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Be the change

Posted by cwaddell under Election 2008, Election 2008 Student articles

Kristen Cucan

A handful of Green party supporters met in their local Ottawa riding last night donning green-coloured clothes and accessories, and hopeful that Canada might see its first green MP elected to Parliament.

In a small room at Saint Paul University, residents greeted their candidate for Ottawa Centre, Jen Hunter, and watched a screening of a new documentary produced by local environmentalist and former Green Party member, David Chernushenko.

The film, entitled Be the Change, featured interviews with Ottawa residents living their lives in environmentally friendly ways, such as cultivating gardens, regularly riding a bicycle or recycling household items. The screening was followed by an informal discussion on how ordinary Canadians and the government could also “be the change.”

“We’re really committed to being a different kind of campaign, so you will see less paper and more people,” Hunter told supporters.

Hunter, 39, said she would be pleased if the other parties “steal” the Greens’ environmental ideas.

A core policy of the Green Party platform is its Green Tax Shift. The plan — similar to the Liberals’ Green Shift, which was introduced after the Green policy — would tax carbon emissions and pollution and use that revenue to cut income and payroll taxes.

The plan would add a $50 tax for every tonne of carbon emitted, which the party says is equivalent to an extra 12 cents a litre at the gas pump.

“All decisions are not equal,” Hunter said in an interview after the event. “Some decisions cost more than others, and those should actually be paid for.”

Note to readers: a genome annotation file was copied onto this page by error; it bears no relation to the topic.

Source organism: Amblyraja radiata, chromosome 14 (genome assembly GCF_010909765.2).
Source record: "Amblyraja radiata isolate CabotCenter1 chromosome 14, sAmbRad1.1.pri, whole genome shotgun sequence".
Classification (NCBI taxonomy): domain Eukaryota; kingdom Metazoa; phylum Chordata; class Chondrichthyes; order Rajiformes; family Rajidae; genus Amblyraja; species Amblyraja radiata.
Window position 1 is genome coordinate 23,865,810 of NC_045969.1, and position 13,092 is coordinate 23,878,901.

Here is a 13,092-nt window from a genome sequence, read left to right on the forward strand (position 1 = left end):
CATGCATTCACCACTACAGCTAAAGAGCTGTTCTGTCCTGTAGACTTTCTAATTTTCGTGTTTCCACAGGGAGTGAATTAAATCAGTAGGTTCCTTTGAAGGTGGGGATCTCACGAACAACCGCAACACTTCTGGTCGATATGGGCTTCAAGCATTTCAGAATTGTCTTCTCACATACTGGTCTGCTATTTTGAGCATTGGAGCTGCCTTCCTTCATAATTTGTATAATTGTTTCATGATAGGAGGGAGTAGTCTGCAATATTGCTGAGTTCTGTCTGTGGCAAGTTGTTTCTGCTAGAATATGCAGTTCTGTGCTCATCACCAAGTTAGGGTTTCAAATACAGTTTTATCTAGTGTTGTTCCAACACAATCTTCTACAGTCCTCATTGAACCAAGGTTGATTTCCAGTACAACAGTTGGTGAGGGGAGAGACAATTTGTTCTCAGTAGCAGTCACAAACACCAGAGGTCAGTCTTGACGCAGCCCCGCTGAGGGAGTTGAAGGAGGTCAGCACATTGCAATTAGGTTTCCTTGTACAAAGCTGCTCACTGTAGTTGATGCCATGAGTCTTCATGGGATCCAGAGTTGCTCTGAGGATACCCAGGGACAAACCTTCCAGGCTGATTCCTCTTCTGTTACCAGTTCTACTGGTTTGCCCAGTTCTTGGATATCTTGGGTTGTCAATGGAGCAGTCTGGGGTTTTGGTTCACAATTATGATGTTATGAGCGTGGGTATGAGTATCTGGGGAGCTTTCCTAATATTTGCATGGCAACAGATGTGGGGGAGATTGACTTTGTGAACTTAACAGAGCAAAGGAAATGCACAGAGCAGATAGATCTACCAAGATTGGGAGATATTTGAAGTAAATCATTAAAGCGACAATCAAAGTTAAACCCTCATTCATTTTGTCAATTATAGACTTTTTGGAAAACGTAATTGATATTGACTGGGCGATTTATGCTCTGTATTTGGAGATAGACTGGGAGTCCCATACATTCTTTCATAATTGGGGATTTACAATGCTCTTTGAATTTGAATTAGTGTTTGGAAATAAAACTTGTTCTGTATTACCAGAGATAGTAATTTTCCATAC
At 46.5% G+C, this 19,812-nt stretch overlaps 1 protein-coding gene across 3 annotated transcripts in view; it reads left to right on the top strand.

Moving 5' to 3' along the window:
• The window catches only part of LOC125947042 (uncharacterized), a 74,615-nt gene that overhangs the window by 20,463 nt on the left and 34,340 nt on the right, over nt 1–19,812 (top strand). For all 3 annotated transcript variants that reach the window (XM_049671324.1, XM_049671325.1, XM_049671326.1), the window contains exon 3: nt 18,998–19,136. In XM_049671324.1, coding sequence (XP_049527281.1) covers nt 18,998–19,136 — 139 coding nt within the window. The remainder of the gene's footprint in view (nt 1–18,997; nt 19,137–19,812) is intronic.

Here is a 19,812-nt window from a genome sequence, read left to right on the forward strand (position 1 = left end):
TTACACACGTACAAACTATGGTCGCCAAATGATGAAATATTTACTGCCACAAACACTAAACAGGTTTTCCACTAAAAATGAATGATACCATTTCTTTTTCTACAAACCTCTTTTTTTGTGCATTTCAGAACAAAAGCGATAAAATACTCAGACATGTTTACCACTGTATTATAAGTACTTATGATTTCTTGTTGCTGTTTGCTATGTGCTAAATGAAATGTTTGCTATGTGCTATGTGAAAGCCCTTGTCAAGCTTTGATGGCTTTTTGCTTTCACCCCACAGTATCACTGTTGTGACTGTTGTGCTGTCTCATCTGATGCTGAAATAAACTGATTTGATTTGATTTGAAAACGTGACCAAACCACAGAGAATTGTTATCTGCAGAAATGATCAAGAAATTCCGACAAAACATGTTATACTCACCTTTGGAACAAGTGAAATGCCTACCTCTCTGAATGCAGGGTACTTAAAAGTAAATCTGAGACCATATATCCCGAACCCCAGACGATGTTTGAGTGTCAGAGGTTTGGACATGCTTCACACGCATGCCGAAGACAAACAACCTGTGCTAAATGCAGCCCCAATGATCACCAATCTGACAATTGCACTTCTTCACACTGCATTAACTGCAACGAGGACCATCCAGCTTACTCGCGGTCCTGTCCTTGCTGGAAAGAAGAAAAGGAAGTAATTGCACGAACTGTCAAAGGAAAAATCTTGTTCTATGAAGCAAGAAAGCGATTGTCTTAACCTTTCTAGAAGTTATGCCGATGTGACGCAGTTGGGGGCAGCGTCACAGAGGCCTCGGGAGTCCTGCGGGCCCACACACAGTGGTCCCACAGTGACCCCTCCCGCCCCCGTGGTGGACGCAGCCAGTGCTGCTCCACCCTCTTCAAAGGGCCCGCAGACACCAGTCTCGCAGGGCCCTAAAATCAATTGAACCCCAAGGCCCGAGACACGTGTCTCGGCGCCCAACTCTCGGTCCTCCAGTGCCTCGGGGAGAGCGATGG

Hunter acknowledged that her party’s tax shift and the Liberals’ tax plan are “fundamentally very similar.” But, she said, that’s good for Canada.

“Rather than look at what is a difference, which is . . . typical adversarial politics, I think what is exciting is that this similarity is something to be embraced by Canada,” she said. “Our two parties are bringing forward something that could be very healthy.”

“Our party also represents a lot of different ideas. We are not the Liberal party,” Hunter added.

Hunter, who worked for the Liberal election campaign in 1993, joined the Green party more than two years ago, and is running as a candidate for the first time. She has spent most of her career as a professional facilitator for various organizations, and she is an executive member of the Ottawa chapter of Equal Voice, a group that promotes female involvement in politics.

Aaron Caplan, who attended the event, said he is still undecided about whom he will vote for. But he said he believes the environment is a catalytic issue in this election.

“I think there’s a lot of interesting principles behind the Green party,” said Caplan, a visiting fellow at the School of Public Policy and Administration at Carleton University. “It’s always a challenge in voting principles or voting strategically.”

Hunter said she is running as a candidate for the Green Party because its ideas represent the future, not more of the past.

“Fifty-seven per cent of Canadians believe it’s time for Green MPs to be in Parliament. I know they mean me,” she said with a chuckle.

Kristen Cucan is a fourth-year student in the Bachelor of Journalism program at the School of Journalism and Communication at Carleton University.